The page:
After decades of discussion and planning and two and a half years of construction, the Selmon West Extension is open, offering motorists a traffic light-free drive between Brandon and the Pinellas County side of the Gandy Bridge.
The 1.9-mile elevated toll bridge along the median of Gandy Boulevard in Tampa will serve the dual purpose of allowing drivers traveling between Hillsborough and Pinellas to bypass the congestion and traffic lights below while also reducing traffic on Gandy by attracting regional drivers up to the top deck, says Kym Graves, the Tampa Hillsborough Expressway Authority public information officer for the Selmon Extension. She says the elevated toll road will also serve as an additional hurricane evacuation route for the St. Petersburg area.
The THEA is funding the $230 million project with toll revenues and bonds. Toll rates to use the extension are 95 cents with a SunPass and $1.31 for toll-by-plate.
Going back to at least the 1990s, the THEA, the city of Tampa, and the Florida Department of Transportation have discussed a western extension of the Lee Roy Selmon Expressway, formerly known as the Southern Crosstown Expressway, to help regional motorists avoid south Tampa congestion. Graves says by opting for an elevated bridge and building up instead of out, the THEA was able to use existing right-of-way and avoid purchasing homes or businesses along the route.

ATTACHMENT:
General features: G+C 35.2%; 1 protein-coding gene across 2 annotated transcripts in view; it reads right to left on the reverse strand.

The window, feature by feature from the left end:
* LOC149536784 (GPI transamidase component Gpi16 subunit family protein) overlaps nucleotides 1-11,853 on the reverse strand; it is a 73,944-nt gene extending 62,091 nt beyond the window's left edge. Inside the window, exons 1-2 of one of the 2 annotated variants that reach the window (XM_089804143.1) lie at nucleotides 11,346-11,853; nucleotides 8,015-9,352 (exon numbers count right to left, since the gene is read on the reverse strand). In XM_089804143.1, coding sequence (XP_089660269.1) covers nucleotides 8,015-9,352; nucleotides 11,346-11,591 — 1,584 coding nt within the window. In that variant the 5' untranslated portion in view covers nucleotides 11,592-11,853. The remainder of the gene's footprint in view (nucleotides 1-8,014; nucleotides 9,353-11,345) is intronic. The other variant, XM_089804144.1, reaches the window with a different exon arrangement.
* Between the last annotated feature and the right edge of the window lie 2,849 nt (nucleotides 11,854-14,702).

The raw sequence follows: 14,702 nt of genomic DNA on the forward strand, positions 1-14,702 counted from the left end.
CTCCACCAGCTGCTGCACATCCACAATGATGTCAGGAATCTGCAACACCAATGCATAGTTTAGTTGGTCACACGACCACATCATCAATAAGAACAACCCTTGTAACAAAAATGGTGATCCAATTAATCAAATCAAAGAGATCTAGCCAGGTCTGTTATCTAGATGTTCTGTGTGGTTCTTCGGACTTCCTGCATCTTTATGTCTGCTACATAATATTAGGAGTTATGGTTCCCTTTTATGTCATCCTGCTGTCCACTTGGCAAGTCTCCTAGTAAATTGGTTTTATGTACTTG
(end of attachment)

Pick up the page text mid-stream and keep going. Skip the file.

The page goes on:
During construction, the Expressway Authority regularly updated business owners in the area about the project’s progress and promoted a Shop Gandy!
campaign launched in partnership with the South Tampa, Greater Tampa, St. Petersburg Area, and Greater Brandon chambers of commerce to promote businesses along the roadway during and after construction.
In response to business owners’ concerns, the new bridge stands 30 feet above the ground instead of the typical 15 feet so motorists on Gandy will be able to see businesses on both sides of the road. Designers also reduced the number of support piers by 30 percent and spaced the columns out, on average, by 200 feet to give businesses better visibility.
The elevated tollway features 27 unique architectural fins. These concrete encasements have a post-tensioning system protected by a wax flexible filler that helps support the bridge and allows the THEA to reduce the number of support piers below. Graves says the Selmon Extension is the first project in the U.S. to use that design technique.
The fins and the piers below the toll bridge will have decorative lighting. Below the extension on the median of Gandy, the project also includes new landscaping.
“The Expressway Authority wanted to make sure the bridge is aesthetically pleasing,” Graves says.
Kiewit Infrastructure South Co.
is the construction firm for the extension. AECOM
is the designer and Atkins Global
handles construction, engineering, and inspection services.
For more information, go to Selmon Extension